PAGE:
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Adam Bede by George Eliot

It'll be a good while afore my head's full o' th' Methodies


The

idle tramps always felt sure they could get a copper from Seth; they scarcely ever spoke to Adam.

The concert of the tools and Adam's voice was at last broken by Seth, who, lifting the door at which he had been working intently, placed it against the wall, and said, "There! I've finished my door to-day, anyhow."

The workmen all looked up; Jim Salt, a burly, red-haired man known as Sandy Jim, paused from his planing, and Adam said to Seth, with a sharp glance of surprise, "What! Dost think thee'st finished the door?"

"Aye, sure," said Seth, with answering surprise; "what's awanting to't?"

A loud roar of laughter from the other three workmen made Seth look round confusedly. Adam did not join in the laughter, but there was a slight smile on his face as he said, in a gentler tone than before, "Why, thee'st forgot the panels."

The laughter burst out afresh as Seth clapped his hands to his head, and coloured over brow and crown.

"Hoorray!" shouted a small lithe fellow called Wiry Ben, running forward and seizing the door. "We'll hang up th' door at fur end o' th' shop an' write on't 'Seth Bede, the Methody, his work.' Here, Jim, lend's hould o' th' red pot."

"Nonsense!" said Adam. "Let it alone, Ben Cranage. You'll mayhap be making such a slip

yourself some day; you'll laugh o' th' other side o' your mouth then."

"Catch me at it, Adam. It'll be a good while afore my head's full o' th' Methodies," said Ben.

"Nay, but it's often full o' drink, and that's worse."

Ben, however, had now got the "red pot" in his hand, and was about to begin writing his inscription, making, by way of preliminary, an imaginary S in the air.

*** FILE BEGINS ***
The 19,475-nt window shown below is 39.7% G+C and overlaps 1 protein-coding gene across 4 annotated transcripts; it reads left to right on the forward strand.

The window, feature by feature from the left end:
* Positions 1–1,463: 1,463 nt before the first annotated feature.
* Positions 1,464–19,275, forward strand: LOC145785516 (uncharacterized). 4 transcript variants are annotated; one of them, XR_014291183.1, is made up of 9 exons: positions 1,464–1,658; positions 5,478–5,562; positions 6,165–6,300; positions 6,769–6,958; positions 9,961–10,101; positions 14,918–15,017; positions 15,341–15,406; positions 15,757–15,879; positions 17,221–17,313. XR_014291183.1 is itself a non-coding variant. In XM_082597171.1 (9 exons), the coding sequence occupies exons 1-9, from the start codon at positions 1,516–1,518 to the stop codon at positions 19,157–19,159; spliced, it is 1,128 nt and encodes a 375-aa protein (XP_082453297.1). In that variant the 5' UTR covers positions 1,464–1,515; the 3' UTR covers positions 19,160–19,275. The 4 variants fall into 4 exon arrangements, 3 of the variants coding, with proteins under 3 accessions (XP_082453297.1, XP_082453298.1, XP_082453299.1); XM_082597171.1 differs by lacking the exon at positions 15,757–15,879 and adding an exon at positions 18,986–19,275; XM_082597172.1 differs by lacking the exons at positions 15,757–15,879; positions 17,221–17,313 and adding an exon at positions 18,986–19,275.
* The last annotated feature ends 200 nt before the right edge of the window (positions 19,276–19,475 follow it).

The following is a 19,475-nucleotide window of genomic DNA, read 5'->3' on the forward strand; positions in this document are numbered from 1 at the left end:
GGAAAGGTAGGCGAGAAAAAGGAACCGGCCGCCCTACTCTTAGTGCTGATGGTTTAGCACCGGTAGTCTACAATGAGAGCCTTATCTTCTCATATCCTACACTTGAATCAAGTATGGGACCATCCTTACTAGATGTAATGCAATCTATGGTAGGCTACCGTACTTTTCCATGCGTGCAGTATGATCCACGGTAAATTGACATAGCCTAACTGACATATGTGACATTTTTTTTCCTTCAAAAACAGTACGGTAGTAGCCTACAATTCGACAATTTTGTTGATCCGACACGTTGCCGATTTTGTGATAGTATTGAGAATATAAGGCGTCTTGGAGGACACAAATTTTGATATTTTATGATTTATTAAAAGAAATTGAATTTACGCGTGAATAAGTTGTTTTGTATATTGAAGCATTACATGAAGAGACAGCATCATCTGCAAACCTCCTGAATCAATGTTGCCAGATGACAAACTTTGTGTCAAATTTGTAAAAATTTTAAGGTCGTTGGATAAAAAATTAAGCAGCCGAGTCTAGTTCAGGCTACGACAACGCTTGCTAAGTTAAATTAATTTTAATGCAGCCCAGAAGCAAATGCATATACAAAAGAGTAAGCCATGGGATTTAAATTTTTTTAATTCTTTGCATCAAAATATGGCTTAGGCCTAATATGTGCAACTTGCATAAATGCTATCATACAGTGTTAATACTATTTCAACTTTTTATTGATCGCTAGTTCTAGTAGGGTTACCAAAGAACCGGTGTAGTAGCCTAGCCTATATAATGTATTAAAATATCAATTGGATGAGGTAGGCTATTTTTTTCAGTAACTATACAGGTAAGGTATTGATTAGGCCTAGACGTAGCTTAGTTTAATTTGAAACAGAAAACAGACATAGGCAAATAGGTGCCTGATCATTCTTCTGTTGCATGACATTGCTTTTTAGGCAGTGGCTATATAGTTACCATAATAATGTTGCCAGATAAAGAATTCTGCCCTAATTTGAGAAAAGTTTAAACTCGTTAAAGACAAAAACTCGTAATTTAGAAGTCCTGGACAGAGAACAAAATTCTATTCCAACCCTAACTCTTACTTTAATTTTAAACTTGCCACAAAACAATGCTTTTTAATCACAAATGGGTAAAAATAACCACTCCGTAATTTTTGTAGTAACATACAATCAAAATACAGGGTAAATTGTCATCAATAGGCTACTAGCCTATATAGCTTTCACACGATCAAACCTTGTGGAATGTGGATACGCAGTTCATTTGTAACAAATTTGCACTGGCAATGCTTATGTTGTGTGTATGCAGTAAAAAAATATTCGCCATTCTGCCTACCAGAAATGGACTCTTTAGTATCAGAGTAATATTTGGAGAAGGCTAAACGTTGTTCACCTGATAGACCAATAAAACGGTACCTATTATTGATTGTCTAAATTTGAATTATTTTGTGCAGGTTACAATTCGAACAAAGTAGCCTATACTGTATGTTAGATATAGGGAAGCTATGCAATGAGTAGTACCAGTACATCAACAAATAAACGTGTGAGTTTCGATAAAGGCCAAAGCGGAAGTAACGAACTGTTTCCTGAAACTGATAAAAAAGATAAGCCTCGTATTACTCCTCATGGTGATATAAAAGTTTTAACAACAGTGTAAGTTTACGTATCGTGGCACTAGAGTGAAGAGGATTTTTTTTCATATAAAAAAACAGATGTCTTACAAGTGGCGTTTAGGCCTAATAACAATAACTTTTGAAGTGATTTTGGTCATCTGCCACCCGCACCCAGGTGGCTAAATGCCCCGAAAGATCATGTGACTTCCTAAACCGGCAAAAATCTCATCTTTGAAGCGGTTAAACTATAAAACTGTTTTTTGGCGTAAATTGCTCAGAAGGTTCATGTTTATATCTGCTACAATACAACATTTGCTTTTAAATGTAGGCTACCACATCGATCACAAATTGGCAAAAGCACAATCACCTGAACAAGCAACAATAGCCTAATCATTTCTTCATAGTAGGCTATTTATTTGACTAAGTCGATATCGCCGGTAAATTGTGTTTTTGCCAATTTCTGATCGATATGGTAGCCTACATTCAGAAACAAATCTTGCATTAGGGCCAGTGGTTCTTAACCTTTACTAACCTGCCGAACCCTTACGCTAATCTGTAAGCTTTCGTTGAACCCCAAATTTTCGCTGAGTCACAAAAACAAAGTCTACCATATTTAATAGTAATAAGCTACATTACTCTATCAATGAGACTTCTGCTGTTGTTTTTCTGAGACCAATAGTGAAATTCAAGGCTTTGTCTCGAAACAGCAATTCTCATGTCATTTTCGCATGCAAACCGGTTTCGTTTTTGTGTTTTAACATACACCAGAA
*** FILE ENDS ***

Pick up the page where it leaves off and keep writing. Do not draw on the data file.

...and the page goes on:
"Let it alone, will you?" Adam called out, laying down his tools, striding up to Ben, and seizing his right shoulder. "Let it alone, or I'll shake the soul out o' your body."

Ben shook in Adam's iron grasp, but, like a plucky small man as he was, he didn't mean to give in. With his left hand he snatched the brush from his powerless right, and made a movement as if he would perform the feat of writing with his left. In a moment Adam turned him round, seized his other shoulder, and, pushing him along, pinned him against the wall. But now Seth spoke.

"Let be, Addy, let be. Ben will be joking. Why, he's i' the right to laugh at me--I canna help laughing at myself."

"I shan't loose him till he promises to let the door alone," said Adam.

"Come, Ben, lad," said Seth, in a persuasive tone, "don't let's have a quarrel about it. You know Adam will have his way. You may's well try to turn a waggon in a narrow lane. Say you'll leave the door alone, and make an end on't."

"I binna frighted at Adam," said Ben, "but I donna mind sayin' as I'll let 't alone at your askin', Seth."


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